Paper’s role is vital in Stora Enso’s contribution to the bioeconomy and journey towards being a major player in the renewables sector.
The company’s CEO Karl-Henrik Sundström tells us how. Megatrends around the world challenge every company in every industry.
Digitalisation, urbanisation, growing eco-awareness, expanding middle classes and global warming boost the demand for renewable solutions. “People expect a lot more from companies such as us, and we are happy to respond to that challenge. The paper industry can play a leading role in the transition towards a low-carbon economy. We’re sitting on a fantastic asset as our raw material is, by definition, renewable, recyclable and 100 per cent fossil-free,” points out Karl-Henrik Sundström.
Many see paper’s role declining in the digital age. “Paper is still very important for us, by volume and sales. Money generated by paper operations is fundamental in transforming the company into a renewables company with a more extensive, bio-based offering,” notes Sundström.
Fresh ideas replace fossilbased materials
Innovation teams at Stora Enso focus on finding renewable solutions to replace fossil-based materials in, for example, packaging, building construction and industrial intermediate chemicals. Sundström explains: “Our motto is that everything made from fossil-based materials today can be made from a tree tomorrow. In the bioeconomy sectors, there is clear potential for using the world’s resources in a better way. We make every effort to use 100 per cent of a tree.”
Stora Enso, with its objective to become a leading provider of renewable materials, now works with biocomposites, such as DuraSense™, a wood fibre based alternative to plastics and Lineo™, an awarded, high purity kraft lignin to replace phenol in glues, to name a few. “Soon we will launch a cost-competitive carbon fibre from renewable resources, to be used for lightweight structures and energy storage. We also work intensively with microfibrillated cellulose, MFC, which is designed to outperform fossil-based materials in a variety of applications,” Sundstöm says.
Paper’s future is bright
For Sundström, digitalization is an opportunity, not a threat. The interest for paper-based products as a sustainable choice is increasing, and eco-aware consumers choose paper over plastics. “We still need paper in the digital era. No one has seen a paperless office yet,” Sundström says while peeking at his handwritten notes and the writer of this article is taking notes with pen and paper. “Secondly, paper and digital often complement each other. Printed advertising drives e-commerce and retailers still use flyers to catch consumer’s attention.”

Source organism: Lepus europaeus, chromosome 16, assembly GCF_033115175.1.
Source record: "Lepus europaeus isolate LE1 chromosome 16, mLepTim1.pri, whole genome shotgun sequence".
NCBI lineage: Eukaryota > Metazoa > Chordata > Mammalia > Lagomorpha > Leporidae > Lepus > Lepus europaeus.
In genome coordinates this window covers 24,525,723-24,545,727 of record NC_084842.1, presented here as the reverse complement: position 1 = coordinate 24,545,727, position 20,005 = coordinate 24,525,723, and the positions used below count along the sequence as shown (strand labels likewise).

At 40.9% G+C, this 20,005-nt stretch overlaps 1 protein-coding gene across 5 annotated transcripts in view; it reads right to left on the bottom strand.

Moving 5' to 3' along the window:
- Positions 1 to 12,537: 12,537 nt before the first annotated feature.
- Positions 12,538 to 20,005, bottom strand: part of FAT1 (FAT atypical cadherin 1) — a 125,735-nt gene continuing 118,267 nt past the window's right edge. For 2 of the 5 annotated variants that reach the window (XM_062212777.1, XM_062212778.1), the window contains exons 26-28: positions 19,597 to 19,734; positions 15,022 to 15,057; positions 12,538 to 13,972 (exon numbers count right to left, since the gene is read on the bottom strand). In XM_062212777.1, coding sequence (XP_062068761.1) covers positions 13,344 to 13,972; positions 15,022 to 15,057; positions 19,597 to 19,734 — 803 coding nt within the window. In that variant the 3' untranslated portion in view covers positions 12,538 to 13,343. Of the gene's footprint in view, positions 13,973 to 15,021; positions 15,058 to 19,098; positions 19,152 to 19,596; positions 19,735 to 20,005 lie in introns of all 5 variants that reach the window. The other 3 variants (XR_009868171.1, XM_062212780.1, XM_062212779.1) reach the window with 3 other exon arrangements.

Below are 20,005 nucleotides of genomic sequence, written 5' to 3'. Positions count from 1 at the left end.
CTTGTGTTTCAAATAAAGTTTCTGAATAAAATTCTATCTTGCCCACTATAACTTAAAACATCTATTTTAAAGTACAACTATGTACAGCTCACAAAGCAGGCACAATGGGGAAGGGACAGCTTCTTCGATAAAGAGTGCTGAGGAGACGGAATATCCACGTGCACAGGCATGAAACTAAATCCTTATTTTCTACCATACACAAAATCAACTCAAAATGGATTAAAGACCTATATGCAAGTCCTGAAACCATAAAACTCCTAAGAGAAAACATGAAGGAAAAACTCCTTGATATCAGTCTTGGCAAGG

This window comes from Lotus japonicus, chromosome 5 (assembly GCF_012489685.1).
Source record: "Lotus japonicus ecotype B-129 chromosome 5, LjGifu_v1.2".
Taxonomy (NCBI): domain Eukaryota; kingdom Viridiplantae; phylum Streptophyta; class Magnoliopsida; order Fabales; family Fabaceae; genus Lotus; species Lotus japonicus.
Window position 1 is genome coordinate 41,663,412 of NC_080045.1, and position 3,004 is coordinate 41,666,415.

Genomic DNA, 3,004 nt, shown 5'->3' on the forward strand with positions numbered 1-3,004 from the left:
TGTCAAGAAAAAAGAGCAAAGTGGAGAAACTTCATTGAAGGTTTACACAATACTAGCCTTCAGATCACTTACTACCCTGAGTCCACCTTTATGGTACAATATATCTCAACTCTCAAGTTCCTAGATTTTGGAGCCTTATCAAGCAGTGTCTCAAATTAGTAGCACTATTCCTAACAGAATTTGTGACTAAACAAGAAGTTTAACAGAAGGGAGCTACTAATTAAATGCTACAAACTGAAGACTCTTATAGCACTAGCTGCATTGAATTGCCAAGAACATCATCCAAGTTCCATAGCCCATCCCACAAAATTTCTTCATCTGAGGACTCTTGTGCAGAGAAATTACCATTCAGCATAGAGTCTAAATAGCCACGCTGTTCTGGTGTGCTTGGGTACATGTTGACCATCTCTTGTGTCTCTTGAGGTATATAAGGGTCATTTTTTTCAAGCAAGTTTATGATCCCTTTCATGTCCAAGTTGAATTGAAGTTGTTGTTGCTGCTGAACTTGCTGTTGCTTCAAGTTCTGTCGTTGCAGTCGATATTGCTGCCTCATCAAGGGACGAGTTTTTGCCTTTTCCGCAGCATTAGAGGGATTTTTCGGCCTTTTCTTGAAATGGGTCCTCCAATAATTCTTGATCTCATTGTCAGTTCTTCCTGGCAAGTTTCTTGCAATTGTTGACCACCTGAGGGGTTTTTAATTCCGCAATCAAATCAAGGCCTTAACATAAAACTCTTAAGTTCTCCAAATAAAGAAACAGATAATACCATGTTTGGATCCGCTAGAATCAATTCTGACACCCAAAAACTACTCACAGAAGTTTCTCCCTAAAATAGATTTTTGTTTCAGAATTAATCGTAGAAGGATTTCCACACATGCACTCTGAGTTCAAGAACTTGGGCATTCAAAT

Sundström believes in niche markets such as high-quality glossy magazines. Studies suggest it’s easier to take in information from paper than a screen, and learning is more efficient when you take notes by hand. Paper’s role will decline but it will never disappear. “If paper didn’t exist today I bet somebody would invent it,” Sundström says. His favourite bio-based paper product is Multicopy Zero®, the carbon neutral office paper.“It really speaks to office decision-makers because people do care. Choosing a zero emission paper is a tangible way to contribute to the wellbeing of our planet.”
The wind blows forward
“You have to go forward, all the time. Innovation must continue in paper products to improve performance properties and to reduce weight, costs and the environmental impact of the production process,” Sundström explains. Big data analytics plays a transformative role in this as it can reveal areas of waste and opportunities for improvement. Stora Enso uses analytics to, for example, minimise paper production’s impact on the environment and streamline raw material sourcing. “This technology has become less costly and we can now measure and adjust areas of production better than ever. It helps us to reduce the use of raw materials and energy.
However, to achieve this you need good people. Without our professionals we couldn’t make the difference in the eyes of the customers,” Sundström concludes.
Source: Stora Enso